Acquia Makes Drupal Community Building Accessible


Many companies are now looking to build communities outside the firewall to engage customers, suppliers, and prospects, as well as create communities inside the enterprise to engage employees on key topics. I have written about several new approaches to supporting communities on this blog and Fast Forward. Drupal has been around a long time in web years as a community platform. I first heard about it in 2004. Acquia was recently formed to make Drupal more accessible and provide professional support. I recently, spoke with Acquia executives, Jeff Whatcott, vice president of marketing and Bryan House, director of product marketing. There will be more on Acquia later in this post but first let’s cover Drupal itself. The Drupal open source platform has developed a large following amongst the development community and over 2,000 contributed modules have been created covering all aspects of social media functionality from Google Map integration, to on-line rating systems, to PayPal integration. Many, but not all, are mashup-based.

Drupal started in 2001 as a bulletin board and it has continued to integrate new functionality as web 2.0 emerged. It is now on Version six, soon to be seven. Drupal is a internally hosted platform which provides significant flexibility in design and functionality. Not all community requirements fit into the categories of blogs, wikis, forums, etc. Because of Drupal’s many add-ons, it can go in many directions. For example, a bicycle community is focused around rides. It needs to provide easy ways to provide the general data on rides such as titles of rides, their distance, difficulty, comments and reviews, ability to upload pictures, Google map integration, etc. It also needs to cover specific instances of the ride such as organizer, start time, variations in route, etc. See the screen shot of a bicycle community home page below.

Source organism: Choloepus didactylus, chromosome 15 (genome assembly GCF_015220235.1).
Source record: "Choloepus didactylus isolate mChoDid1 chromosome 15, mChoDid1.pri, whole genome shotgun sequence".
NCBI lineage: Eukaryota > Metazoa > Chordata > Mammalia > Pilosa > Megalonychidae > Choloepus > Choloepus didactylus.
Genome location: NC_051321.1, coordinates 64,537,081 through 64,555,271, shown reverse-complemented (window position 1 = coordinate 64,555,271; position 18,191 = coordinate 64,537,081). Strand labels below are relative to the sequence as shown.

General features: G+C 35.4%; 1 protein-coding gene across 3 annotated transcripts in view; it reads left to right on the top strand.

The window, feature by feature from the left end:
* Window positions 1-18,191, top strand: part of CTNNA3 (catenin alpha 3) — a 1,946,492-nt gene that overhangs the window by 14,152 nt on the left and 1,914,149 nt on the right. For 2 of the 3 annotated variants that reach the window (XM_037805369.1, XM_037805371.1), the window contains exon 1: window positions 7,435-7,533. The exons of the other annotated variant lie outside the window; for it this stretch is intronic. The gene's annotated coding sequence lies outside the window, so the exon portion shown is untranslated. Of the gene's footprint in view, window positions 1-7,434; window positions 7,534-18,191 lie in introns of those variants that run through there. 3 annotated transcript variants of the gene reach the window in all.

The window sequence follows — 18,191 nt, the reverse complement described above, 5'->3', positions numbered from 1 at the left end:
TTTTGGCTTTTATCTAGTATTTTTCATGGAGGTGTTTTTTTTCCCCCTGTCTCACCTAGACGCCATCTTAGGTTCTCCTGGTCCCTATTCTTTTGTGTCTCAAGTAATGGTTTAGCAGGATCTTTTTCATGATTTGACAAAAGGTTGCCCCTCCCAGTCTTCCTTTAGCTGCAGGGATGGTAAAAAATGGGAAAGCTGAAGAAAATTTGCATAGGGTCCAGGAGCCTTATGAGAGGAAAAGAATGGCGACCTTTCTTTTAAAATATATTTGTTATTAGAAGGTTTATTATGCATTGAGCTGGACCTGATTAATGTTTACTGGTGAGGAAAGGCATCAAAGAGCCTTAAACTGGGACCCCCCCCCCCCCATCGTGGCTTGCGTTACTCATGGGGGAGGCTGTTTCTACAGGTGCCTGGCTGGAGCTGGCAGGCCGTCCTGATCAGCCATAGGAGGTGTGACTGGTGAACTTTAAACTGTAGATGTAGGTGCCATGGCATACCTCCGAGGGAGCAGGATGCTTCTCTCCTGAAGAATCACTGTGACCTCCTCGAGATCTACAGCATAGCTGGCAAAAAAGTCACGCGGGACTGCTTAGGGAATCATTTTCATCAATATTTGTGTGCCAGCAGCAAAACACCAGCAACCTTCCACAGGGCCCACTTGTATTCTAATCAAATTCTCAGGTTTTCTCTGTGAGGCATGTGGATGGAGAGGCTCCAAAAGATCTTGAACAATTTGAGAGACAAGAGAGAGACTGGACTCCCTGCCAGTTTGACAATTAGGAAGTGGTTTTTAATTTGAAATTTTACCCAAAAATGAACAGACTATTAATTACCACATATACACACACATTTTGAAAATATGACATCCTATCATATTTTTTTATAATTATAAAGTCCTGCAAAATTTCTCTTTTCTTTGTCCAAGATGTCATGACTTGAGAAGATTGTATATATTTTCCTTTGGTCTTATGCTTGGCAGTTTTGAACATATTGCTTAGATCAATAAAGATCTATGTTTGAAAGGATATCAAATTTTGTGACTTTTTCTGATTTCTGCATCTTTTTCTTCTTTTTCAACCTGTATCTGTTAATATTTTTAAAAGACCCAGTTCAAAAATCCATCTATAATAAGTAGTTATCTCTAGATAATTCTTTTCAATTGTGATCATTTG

This does not easily fit into a standard community format but with the Drupal components, the specific requirements of this community can be more easily constructed. Here is a page on a specific ride.


Here is the page to set up a ride.


This rich functionality was, until recently, only available to the technically accomplished, leaving out many potential users, including me. It is being used by such web sites as Fast Company, the Onion, Amnesty International, and the AOL Developer Network but these sites have excellent technical resources. For the rest of us, Drupal was not only hard to get started but it was also difficult to find the right add-on modules from the many options. Acquia was formed at the end of 2007 to solve this problem and make the rich functionally available to all. They have developed a commercially supported version and selected and certified the best modules. They also offer documentation and technical support for the version and modules they support. There is an installation package with additional documentation. If difficulties arise in the supported version or add-ons, Acquia will fix them. They also offer hosted network services such as automated updates and spam blocking. You still do not pay from Drupal, itself, just the Acquia services. These will become available second half of 2008.

Acquia has an excellent blog with many contributors. In fact their web presence started in a blog format. They now have expanded to a more traditional web site while retaining the blog as an active communication channel. Every new employee is expected to introduce themselves on the blog within a few weeks of joining the firm and the blog draws good traffic. Acquia uses the term social publishing to describe their offering since it integrates many aspects of social software. I think Acquia will be a welcome addition to the both enterprise 2.0 and web 2.0

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